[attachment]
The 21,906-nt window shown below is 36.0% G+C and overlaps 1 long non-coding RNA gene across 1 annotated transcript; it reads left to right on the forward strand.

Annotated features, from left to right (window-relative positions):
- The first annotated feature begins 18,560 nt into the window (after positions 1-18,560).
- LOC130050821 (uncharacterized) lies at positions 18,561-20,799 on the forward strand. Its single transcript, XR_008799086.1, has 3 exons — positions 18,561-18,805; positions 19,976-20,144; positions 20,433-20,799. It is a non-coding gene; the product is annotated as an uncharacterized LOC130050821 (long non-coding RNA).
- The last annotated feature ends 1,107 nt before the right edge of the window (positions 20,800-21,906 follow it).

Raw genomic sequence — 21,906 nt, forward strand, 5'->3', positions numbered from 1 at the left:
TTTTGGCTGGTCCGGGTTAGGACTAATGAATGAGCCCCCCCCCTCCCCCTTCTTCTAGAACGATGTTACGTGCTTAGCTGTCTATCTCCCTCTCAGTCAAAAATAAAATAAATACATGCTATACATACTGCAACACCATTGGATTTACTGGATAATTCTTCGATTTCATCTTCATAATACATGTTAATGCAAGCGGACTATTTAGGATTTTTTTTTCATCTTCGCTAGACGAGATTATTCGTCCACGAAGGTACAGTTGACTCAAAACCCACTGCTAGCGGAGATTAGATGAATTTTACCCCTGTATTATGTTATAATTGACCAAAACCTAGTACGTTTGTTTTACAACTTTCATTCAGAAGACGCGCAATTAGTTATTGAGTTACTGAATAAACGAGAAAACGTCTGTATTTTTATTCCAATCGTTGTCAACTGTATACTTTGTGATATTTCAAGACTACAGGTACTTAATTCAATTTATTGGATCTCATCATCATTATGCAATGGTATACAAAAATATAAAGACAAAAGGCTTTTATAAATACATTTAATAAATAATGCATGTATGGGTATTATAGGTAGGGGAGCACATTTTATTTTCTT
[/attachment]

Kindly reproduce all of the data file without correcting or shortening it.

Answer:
The 21,906-nt window shown below is 36.0% G+C and overlaps 1 long non-coding RNA gene across 1 annotated transcript; it reads left to right on the forward strand.

Annotated features, from left to right (window-relative positions):
- The first annotated feature begins 18,560 nt into the window (after positions 1-18,560).
- LOC130050821 (uncharacterized) lies at positions 18,561-20,799 on the forward strand. Its single transcript, XR_008799086.1, has 3 exons — positions 18,561-18,805; positions 19,976-20,144; positions 20,433-20,799. It is a non-coding gene; the product is annotated as an uncharacterized LOC130050821 (long non-coding RNA).
- The last annotated feature ends 1,107 nt before the right edge of the window (positions 20,800-21,906 follow it).

Raw genomic sequence — 21,906 nt, forward strand, 5'->3', positions numbered from 1 at the left:
TTTTGGCTGGTCCGGGTTAGGACTAATGAATGAGCCCCCCCCCTCCCCCTTCTTCTAGAACGATGTTACGTGCTTAGCTGTCTATCTCCCTCTCAGTCAAAAATAAAATAAATACATGCTATACATACTGCAACACCATTGGATTTACTGGATAATTCTTCGATTTCATCTTCATAATACATGTTAATGCAAGCGGACTATTTAGGATTTTTTTTTCATCTTCGCTAGACGAGATTATTCGTCCACGAAGGTACAGTTGACTCAAAACCCACTGCTAGCGGAGATTAGATGAATTTTACCCCTGTATTATGTTATAATTGACCAAAACCTAGTACGTTTGTTTTACAACTTTCATTCAGAAGACGCGCAATTAGTTATTGAGTTACTGAATAAACGAGAAAACGTCTGTATTTTTATTCCAATCGTTGTCAACTGTATACTTTGTGATATTTCAAGACTACAGGTACTTAATTCAATTTATTGGATCTCATCATCATTATGCAATGGTATACAAAAATATAAAGACAAAAGGCTTTTATAAATACATTTAATAAATAATGCATGTATGGGTATTATAGGTAGGGGAGCACATTTTATTTTCTT